Many small British exporters no longer sell items to the European Union due to the red tape caused by Brexit. According to a survey published on Monday by the British Federation of Small Businesses, one in four entrepreneurs are no longer doing business with EU countries either temporarily or at all.
The survey of 1500 companies shows that 23% of exporters have temporarily stopped selling to EU customers. A further 4% have decided to permanently stop sales to the block, after the new trade rules came into force at the beginning of this year.
The results of the FSB poll make it even more clear that the UK’s exit from the EU is doing even more damage to the economy, which is already suffering from the coronavirus crisis. For example, trade has been limited and costs have increased. Official figures show that exports and imports fell sharply after the United Kingdom withdrew from the Single European market on 31 December.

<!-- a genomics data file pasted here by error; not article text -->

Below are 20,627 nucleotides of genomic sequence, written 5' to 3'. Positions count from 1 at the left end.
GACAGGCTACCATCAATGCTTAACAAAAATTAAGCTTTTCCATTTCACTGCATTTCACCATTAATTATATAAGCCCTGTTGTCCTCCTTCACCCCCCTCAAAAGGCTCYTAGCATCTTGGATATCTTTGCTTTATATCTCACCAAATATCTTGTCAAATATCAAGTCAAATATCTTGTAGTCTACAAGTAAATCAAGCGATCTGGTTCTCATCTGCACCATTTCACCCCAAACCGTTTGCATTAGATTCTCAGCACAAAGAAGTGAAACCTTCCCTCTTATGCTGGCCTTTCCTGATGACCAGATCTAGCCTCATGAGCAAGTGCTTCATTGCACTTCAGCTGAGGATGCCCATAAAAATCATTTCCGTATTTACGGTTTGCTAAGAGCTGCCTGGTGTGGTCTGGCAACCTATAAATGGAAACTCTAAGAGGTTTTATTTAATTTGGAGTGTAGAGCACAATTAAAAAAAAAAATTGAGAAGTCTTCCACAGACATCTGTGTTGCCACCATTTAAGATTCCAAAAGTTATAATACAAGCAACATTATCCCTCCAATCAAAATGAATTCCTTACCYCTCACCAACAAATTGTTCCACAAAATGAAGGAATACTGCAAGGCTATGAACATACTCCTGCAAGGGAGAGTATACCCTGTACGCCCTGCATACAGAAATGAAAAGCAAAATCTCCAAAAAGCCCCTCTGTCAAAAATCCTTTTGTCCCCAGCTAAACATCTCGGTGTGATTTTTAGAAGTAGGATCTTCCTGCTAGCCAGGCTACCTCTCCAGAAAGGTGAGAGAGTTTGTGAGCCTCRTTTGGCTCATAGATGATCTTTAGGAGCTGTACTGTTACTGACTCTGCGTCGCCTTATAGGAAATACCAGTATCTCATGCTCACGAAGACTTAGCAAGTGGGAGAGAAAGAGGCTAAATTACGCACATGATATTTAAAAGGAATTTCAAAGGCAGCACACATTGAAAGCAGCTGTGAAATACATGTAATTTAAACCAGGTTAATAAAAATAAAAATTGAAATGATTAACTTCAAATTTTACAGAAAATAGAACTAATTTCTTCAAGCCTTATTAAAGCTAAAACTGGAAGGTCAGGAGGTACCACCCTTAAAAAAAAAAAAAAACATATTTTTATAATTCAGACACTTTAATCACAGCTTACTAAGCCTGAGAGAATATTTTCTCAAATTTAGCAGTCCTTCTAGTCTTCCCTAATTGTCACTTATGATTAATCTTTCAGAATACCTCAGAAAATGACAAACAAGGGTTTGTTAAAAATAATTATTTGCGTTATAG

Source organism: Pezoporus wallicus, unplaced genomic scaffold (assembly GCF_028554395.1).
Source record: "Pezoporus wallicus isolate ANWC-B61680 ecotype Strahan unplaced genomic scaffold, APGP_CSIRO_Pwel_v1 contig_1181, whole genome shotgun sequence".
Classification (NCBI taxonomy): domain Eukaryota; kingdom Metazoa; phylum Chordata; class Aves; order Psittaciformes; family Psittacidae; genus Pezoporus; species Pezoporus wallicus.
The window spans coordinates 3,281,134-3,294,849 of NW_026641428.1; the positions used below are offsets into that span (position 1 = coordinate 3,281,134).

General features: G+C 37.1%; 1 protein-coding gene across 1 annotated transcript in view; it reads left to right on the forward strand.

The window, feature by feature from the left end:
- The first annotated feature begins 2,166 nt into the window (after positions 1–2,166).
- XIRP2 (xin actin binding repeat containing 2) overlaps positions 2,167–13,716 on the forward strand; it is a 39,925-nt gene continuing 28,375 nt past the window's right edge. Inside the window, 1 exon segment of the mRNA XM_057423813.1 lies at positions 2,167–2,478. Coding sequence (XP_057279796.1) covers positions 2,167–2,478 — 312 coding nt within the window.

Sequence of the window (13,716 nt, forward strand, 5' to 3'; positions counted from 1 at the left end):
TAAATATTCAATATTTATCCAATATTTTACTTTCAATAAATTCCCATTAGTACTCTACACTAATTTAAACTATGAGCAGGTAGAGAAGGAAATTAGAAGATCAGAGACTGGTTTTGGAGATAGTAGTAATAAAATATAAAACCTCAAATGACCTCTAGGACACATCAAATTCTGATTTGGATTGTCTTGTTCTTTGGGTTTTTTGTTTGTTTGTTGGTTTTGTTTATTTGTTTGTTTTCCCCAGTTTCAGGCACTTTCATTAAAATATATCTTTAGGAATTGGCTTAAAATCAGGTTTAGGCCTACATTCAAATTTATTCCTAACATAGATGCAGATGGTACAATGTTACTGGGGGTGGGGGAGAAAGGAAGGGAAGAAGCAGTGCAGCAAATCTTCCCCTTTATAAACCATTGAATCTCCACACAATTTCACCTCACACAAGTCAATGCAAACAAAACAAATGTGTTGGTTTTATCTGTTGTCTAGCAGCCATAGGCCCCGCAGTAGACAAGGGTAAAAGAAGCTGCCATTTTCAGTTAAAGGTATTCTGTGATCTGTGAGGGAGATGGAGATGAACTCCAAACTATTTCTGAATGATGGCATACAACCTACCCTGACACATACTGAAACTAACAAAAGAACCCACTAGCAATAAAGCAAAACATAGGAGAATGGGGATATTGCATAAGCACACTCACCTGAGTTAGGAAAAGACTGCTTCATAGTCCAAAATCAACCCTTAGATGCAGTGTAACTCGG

“Three months after the end of the transitional period, permanent and systematic problems threaten. We hoped it would be teething troubles,” said Mike Cherry, president of the FSB. “While the larger companies have the resources to overcome the problems, the smaller traders are struggling and wonder if exporting is still worth it.”
The vast majority of those doing business with Europe have been affected by shipping delays or see the flow of goods as a whole being lost. Many companies are considering setting up in an EU country to facilitate their export process.